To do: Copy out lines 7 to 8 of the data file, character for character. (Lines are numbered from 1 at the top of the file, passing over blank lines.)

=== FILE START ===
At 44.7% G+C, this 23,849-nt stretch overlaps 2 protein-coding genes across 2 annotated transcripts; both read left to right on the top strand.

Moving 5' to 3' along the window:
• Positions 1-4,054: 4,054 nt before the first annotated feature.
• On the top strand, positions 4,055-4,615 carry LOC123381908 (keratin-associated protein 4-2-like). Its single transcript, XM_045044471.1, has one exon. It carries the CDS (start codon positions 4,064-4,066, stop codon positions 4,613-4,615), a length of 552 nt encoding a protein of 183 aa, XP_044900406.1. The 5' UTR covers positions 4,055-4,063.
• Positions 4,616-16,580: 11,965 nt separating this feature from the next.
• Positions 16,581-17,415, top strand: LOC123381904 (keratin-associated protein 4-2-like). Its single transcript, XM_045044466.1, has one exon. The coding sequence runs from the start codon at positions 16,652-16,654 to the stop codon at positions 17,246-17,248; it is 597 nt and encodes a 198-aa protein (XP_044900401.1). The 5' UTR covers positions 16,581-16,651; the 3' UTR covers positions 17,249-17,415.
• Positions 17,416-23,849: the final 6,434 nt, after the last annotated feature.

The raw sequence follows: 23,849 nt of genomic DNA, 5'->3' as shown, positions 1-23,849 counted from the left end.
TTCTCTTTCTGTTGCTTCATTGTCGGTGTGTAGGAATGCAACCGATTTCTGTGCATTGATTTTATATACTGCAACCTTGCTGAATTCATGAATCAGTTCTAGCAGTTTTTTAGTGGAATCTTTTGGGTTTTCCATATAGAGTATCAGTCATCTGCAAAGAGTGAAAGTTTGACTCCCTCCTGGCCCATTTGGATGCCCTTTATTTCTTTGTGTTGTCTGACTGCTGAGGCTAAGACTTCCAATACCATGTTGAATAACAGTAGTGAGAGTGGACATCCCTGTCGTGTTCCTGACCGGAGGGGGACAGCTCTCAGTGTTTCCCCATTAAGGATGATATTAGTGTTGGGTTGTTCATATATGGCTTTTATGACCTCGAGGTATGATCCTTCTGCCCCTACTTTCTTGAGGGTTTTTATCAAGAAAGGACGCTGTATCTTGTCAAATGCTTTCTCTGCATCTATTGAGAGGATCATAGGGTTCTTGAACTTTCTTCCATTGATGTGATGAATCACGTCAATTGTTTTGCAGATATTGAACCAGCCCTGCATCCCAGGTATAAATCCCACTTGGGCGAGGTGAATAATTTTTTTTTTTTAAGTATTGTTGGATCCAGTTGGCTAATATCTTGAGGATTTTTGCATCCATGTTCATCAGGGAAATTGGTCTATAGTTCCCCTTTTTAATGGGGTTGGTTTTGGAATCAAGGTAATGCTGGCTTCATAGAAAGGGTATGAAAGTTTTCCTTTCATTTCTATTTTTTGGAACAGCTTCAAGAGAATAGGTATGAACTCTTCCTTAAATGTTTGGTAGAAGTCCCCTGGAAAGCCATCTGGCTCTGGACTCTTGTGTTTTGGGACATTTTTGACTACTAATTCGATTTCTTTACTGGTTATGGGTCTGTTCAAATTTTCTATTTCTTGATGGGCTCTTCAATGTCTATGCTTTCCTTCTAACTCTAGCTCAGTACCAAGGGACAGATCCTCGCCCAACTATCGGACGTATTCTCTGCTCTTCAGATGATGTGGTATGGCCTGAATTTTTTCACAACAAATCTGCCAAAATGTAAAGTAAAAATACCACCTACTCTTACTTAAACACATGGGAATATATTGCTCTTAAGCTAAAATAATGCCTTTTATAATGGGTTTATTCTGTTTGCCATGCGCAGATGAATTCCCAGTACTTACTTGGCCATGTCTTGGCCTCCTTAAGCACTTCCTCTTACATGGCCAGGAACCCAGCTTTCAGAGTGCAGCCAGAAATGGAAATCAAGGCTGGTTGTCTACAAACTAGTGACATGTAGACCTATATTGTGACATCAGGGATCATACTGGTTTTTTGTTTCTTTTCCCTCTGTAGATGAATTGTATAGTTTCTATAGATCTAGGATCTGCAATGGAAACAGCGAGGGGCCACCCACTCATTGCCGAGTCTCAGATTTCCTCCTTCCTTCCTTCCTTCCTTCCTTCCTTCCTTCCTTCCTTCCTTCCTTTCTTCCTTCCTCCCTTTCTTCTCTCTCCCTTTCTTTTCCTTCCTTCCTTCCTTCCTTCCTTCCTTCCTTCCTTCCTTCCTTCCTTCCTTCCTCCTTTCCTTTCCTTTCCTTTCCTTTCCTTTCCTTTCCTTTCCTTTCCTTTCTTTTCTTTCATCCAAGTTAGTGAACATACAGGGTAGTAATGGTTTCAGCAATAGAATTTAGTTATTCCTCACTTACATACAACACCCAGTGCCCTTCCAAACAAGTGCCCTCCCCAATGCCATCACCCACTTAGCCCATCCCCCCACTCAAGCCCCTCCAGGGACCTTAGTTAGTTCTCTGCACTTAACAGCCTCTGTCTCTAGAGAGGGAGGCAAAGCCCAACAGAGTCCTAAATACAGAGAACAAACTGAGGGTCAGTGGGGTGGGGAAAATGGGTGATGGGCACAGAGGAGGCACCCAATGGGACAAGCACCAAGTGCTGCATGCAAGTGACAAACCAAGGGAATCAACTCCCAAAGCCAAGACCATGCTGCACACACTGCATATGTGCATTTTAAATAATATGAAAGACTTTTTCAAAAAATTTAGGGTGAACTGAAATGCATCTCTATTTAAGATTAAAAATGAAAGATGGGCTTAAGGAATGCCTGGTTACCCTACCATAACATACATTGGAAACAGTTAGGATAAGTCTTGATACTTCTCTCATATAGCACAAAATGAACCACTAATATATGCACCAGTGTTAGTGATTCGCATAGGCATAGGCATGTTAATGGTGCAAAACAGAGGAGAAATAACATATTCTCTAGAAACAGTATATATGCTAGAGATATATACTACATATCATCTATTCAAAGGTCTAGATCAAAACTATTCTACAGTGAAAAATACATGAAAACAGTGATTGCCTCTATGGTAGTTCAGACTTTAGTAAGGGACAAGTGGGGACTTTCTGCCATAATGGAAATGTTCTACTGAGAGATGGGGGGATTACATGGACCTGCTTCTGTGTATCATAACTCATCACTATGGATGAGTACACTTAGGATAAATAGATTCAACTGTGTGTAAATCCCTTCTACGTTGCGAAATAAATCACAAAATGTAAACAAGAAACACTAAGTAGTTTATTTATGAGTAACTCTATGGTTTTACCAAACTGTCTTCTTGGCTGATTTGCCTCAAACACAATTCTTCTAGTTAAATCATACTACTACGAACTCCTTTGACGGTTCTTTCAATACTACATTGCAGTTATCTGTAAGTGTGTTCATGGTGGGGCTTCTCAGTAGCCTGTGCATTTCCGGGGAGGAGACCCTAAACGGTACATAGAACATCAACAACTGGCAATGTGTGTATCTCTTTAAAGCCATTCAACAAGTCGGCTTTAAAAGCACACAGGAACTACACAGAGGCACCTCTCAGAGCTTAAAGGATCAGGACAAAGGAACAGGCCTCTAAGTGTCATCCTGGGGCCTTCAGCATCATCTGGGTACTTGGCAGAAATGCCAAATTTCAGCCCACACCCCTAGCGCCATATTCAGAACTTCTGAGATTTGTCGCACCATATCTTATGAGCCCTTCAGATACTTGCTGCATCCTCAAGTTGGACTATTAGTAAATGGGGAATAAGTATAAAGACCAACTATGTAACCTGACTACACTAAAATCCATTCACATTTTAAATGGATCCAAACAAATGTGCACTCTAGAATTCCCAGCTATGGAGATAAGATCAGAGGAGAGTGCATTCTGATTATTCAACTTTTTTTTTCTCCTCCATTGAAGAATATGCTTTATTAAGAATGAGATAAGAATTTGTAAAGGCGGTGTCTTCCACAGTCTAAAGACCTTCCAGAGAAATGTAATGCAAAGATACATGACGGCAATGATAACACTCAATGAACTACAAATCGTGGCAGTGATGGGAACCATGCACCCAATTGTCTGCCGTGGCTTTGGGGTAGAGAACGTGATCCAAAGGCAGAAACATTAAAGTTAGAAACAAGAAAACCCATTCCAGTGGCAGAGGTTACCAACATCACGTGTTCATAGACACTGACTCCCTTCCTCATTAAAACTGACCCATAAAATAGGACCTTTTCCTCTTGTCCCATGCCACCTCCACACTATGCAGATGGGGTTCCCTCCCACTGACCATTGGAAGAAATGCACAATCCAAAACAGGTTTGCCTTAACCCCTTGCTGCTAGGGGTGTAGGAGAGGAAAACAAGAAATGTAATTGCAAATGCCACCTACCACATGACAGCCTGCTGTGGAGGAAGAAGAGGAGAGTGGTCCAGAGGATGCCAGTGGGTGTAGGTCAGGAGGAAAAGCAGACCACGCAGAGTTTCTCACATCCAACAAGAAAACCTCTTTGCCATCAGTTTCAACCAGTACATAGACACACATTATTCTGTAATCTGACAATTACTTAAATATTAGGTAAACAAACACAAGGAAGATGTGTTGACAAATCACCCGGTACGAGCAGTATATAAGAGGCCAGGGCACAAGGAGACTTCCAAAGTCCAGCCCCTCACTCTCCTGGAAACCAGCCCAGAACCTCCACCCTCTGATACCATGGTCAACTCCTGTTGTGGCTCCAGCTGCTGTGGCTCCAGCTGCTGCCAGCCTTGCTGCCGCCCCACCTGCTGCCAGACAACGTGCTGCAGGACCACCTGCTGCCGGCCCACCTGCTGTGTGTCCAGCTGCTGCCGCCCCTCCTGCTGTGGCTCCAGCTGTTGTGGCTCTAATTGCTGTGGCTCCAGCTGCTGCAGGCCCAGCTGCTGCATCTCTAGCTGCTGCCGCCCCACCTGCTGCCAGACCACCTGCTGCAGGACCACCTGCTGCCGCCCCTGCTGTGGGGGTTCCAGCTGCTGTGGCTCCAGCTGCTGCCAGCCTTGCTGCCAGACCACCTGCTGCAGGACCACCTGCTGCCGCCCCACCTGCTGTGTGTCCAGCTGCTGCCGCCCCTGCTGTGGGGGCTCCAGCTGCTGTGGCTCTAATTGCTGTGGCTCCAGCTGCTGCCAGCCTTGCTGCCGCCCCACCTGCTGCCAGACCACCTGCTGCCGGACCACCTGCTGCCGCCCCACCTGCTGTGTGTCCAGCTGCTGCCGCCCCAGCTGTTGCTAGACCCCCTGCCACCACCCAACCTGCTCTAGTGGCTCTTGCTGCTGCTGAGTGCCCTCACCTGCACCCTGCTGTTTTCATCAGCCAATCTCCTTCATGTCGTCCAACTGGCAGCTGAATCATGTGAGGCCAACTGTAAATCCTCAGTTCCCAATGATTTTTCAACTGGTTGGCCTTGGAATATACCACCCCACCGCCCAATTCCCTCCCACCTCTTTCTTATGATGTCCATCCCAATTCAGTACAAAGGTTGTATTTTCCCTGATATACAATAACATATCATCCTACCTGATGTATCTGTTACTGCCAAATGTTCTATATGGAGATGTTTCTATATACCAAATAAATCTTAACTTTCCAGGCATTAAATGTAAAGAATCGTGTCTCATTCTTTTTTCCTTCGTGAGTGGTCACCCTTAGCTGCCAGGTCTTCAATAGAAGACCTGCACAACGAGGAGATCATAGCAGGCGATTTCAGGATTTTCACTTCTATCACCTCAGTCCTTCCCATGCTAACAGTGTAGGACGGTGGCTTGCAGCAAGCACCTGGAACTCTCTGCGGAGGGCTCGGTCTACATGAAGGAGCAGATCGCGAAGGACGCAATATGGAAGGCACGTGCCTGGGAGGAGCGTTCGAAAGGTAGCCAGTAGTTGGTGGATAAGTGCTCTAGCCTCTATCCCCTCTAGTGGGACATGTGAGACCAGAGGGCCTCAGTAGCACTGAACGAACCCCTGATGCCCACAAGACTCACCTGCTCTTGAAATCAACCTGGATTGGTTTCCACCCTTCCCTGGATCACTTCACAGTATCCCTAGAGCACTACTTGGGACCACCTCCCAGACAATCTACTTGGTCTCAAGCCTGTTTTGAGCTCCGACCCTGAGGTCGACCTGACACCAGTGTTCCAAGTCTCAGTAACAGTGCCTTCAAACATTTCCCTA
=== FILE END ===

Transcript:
• Positions 17,416-23,849: the final 6,434 nt, after the last annotated feature.

The raw sequence follows: 23,849 nt of genomic DNA, 5'->3' as shown, positions 1-23,849 counted from the left end.